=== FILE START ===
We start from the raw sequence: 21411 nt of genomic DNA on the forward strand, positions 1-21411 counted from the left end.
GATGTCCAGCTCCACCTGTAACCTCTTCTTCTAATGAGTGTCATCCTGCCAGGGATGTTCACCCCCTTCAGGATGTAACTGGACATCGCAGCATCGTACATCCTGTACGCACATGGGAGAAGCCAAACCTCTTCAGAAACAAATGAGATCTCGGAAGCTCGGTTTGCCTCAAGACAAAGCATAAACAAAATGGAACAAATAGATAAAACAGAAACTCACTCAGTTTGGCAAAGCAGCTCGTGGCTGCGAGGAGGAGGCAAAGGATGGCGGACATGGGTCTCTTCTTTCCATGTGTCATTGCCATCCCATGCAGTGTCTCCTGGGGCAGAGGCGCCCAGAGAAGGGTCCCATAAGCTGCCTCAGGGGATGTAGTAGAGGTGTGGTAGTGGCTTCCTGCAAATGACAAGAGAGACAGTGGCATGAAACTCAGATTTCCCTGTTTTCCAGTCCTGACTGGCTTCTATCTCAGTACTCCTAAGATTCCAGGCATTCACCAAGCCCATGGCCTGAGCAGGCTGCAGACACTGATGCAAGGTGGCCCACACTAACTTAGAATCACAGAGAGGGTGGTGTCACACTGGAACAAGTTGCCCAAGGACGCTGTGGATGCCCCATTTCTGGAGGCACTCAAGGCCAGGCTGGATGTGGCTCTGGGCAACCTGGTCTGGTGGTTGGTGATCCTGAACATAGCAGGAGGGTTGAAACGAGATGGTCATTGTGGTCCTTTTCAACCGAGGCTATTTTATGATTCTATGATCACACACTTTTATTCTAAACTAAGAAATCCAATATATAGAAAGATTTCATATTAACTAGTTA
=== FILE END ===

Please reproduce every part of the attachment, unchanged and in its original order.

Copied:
We start from the raw sequence: 21411 nt of genomic DNA on the forward strand, positions 1-21411 counted from the left end.
GATGTCCAGCTCCACCTGTAACCTCTTCTTCTAATGAGTGTCATCCTGCCAGGGATGTTCACCCCCTTCAGGATGTAACTGGACATCGCAGCATCGTACATCCTGTACGCACATGGGAGAAGCCAAACCTCTTCAGAAACAAATGAGATCTCGGAAGCTCGGTTTGCCTCAAGACAAAGCATAAACAAAATGGAACAAATAGATAAAACAGAAACTCACTCAGTTTGGCAAAGCAGCTCGTGGCTGCGAGGAGGAGGCAAAGGATGGCGGACATGGGTCTCTTCTTTCCATGTGTCATTGCCATCCCATGCAGTGTCTCCTGGGGCAGAGGCGCCCAGAGAAGGGTCCCATAAGCTGCCTCAGGGGATGTAGTAGAGGTGTGGTAGTGGCTTCCTGCAAATGACAAGAGAGACAGTGGCATGAAACTCAGATTTCCCTGTTTTCCAGTCCTGACTGGCTTCTATCTCAGTACTCCTAAGATTCCAGGCATTCACCAAGCCCATGGCCTGAGCAGGCTGCAGACACTGATGCAAGGTGGCCCACACTAACTTAGAATCACAGAGAGGGTGGTGTCACACTGGAACAAGTTGCCCAAGGACGCTGTGGATGCCCCATTTCTGGAGGCACTCAAGGCCAGGCTGGATGTGGCTCTGGGCAACCTGGTCTGGTGGTTGGTGATCCTGAACATAGCAGGAGGGTTGAAACGAGATGGTCATTGTGGTCCTTTTCAACCGAGGCTATTTTATGATTCTATGATCACACACTTTTATTCTAAACTAAGAAATCCAATATATAGAAAGATTTCATATTAACTAGTTA